Former Formula 1 driver and Sky Sports commentator, Martin Brundle, feels that the threshold for a minor overspend is too lenient in Formula 1.
In 2019, the FIA ratified the first budget cap in the pinnacle of motorsport, making official a practise that had previously been tried in principle, with little success.
The governing body set the limit at $175 million initially, but due to the financial effects of the COVID-19 pandemic, they lowered it to $145 million.
The teams were required to stay within that figure, and ensure that they documented all of their expenditures.
Earlier in 2022, Williams were fined for a procedural breach when they failed to submit their paperwork in time, and recently, reports indicated that Red Bull and Aston Martin had exceeded the limit.
It was first thought that the Austrian team had gone over by more than five percent, which is $7.25 million, but the FIA confirmed on Monday that they have committed a minor overspend.
They have not yet disclosed what the punishment will be, nor has the exact expenditure been released, but Red Bull issued a statement indicating that they did not feel they breached the regulations.
A report by de Telegraaf indicated that a lot of the overspend was down to feeding employees in Milton Keynes, as well as sick pay, and that the total figure may have been around $147 million.
It is difficult, even with a great number of employees, to see how one can spent an additional $2 million on food in just one year, although there will undoubtedly be other factors that contributed to the overspend too.
The punishment for a minor overspend is generally not thought to consist of an exclusion from the world championship, although there can be a points deduction and a fine.
Regardless, Brundle is perplexed by the five percent threshold, as $7.25 million can turn a championship on its head.
“What seems crazy to me is that a minor breach can be up to five percent overspend on the cost cap at 7 million, we know that’s a massive upgrade on a car, maybe even a B-spec for some teams,” he said on Sky Sports’ Amy Driven Monday show.
“So that needs tightening up for starters, because what’s the point in having 140 million, whatever the number ends up being, and then having this five percent variance?
“So I’m assuming that the FIA will have to crack down hard on any minor breaches, but it looks like it could be a reprimand or a fine, will they want to revisit points, will it be manufacturers points or drivers points for 2021?
“Other teams are saying ‘well look, this gives you a head start into ’22, the cars are carried over for ’23, so this is a big advantage’.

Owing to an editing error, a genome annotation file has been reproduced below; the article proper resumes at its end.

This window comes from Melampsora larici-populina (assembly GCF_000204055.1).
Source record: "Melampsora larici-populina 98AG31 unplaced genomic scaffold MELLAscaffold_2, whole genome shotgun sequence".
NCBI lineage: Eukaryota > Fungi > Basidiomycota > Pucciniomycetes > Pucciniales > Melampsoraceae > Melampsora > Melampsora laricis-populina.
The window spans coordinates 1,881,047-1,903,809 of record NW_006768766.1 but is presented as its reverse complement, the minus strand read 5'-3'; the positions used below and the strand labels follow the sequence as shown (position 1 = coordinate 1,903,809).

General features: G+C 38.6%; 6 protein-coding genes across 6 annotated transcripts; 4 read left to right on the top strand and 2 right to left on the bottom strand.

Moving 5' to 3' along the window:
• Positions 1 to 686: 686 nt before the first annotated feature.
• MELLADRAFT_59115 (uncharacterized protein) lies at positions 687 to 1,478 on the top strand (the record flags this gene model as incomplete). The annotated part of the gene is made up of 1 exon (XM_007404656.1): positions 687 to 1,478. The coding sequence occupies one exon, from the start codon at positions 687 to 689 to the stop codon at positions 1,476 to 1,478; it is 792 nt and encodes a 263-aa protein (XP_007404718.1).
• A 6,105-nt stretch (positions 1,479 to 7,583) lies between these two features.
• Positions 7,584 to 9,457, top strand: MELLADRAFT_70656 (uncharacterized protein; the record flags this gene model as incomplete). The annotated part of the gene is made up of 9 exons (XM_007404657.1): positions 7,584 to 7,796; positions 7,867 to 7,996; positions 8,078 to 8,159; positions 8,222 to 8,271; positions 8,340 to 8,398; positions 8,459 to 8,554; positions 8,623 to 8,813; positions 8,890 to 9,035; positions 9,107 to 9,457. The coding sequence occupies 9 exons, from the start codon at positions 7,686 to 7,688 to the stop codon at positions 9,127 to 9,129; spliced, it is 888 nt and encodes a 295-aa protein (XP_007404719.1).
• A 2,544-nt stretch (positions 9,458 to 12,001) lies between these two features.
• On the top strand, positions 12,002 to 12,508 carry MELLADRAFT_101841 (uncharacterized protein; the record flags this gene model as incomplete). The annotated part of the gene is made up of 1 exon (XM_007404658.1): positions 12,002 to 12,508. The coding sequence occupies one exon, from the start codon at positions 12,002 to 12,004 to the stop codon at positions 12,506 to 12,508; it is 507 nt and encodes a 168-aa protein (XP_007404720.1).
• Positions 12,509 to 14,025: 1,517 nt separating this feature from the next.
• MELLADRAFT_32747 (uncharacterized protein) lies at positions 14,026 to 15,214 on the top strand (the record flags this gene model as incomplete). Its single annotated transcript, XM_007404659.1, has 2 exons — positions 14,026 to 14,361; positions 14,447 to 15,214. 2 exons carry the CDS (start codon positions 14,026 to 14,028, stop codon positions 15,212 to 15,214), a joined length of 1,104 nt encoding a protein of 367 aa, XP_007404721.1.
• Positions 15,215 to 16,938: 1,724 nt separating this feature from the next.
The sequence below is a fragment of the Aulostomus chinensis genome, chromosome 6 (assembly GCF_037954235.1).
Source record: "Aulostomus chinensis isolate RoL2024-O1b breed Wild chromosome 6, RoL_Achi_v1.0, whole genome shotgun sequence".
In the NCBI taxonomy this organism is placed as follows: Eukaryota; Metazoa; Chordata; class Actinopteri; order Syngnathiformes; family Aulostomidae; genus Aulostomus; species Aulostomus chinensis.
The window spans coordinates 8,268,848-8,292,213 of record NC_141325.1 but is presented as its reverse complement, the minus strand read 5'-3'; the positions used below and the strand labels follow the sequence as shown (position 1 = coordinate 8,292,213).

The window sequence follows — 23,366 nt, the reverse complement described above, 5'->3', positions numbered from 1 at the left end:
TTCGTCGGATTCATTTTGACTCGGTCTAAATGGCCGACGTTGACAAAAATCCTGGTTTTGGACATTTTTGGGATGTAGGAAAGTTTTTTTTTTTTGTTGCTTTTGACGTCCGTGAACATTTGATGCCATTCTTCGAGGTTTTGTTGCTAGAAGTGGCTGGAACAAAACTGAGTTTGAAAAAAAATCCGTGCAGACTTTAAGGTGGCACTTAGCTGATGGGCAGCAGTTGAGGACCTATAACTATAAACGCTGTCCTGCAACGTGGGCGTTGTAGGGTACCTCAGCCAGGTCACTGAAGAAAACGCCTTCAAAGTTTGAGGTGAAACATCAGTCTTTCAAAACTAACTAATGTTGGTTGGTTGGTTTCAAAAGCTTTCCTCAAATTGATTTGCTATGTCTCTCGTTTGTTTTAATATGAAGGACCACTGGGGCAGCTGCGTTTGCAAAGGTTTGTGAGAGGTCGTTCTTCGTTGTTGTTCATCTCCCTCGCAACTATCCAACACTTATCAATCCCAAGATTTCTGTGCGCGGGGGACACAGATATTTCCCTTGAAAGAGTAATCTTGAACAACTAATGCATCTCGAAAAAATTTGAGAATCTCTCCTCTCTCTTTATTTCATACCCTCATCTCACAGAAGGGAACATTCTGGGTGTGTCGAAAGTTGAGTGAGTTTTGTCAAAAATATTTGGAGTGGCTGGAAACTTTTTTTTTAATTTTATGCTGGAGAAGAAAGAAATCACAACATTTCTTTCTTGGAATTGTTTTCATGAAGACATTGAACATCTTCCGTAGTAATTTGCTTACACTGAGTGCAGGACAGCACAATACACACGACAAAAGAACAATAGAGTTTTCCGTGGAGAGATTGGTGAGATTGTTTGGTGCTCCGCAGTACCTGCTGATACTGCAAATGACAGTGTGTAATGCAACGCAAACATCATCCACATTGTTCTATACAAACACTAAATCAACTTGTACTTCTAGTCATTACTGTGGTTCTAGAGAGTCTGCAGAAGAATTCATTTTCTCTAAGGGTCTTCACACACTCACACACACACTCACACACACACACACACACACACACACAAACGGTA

“Now, we know that pretty much all of the teams are gaming this system within their interpretation of the regulations to varying degrees, but quite clearly.
“And it’s quite amazing that this information got out over the Singapore Grand Prix weekend. Where did it come from, and how did it get out? But it does seem that Red Bull have crept over the limit.
“We’re hearing numbers of 1.8 million pounds. Unfortunately, we’re not being told that today. We’ll have to wait and see.
“Christian Horner told me it’s an interpretation issue on a number of items they thought they were under, some things have been included now.
“It’s not it appears the great crime that we were being told by other teams in Singapore, so we now await the news.
“It needs tightening up because the other teams will be under pressure. The team boss will be saying ‘why didn’t you do this? Why don’t you overspend a bit and pay a fine or get a slap on the wrist and go a tenth or two faster?’
“So we need clarity and it needs to be rigid and a five percent variance is way too much.”
The initial idea of the budget cap was to prevent the bigger teams holding such a sizeable financial advantage over the smaller ones, but they must now ensure that no one can swing a championship by breaching the rules.
“I think the concept initially was ‘well at least it’s going to stop the team spending two, three, four hundred million’, that’s been achieved,” explained Brundle.
“But now we’ve got to look at the last few million to get fair across the board and it’s also about keeping the pack closer on the grid, the haves and have nots as it were in terms of the sponsorship and the resource, the facilities they have available to them.
“So, I think fundamentally, it’s been a success, but it’s just the detail now and it’s got to be made clear that you stick to the cost cap or just under it otherwise, it’s going to hurt.”
Brundle also would have liked to see the FIA release the exact sum of Red Bull’s expenditure.
“It’s very disappointing that that information hasn’t been supplied today, remember we’re talking about the 2021 season, not this season,” he stated.
“So, quite why they haven’t been able to get together, now they know the details…
“Presumably there’s some squabbling going on behind the scenes to mitigate this and explain and come up with some reasoning, and it’s thoroughly disappointing that we’ve now had this announcement of what’s happened, but we don’t know the consequences.”
Aston Martin have been found guilty of a procedural breach after errors were spotted in their paperwork.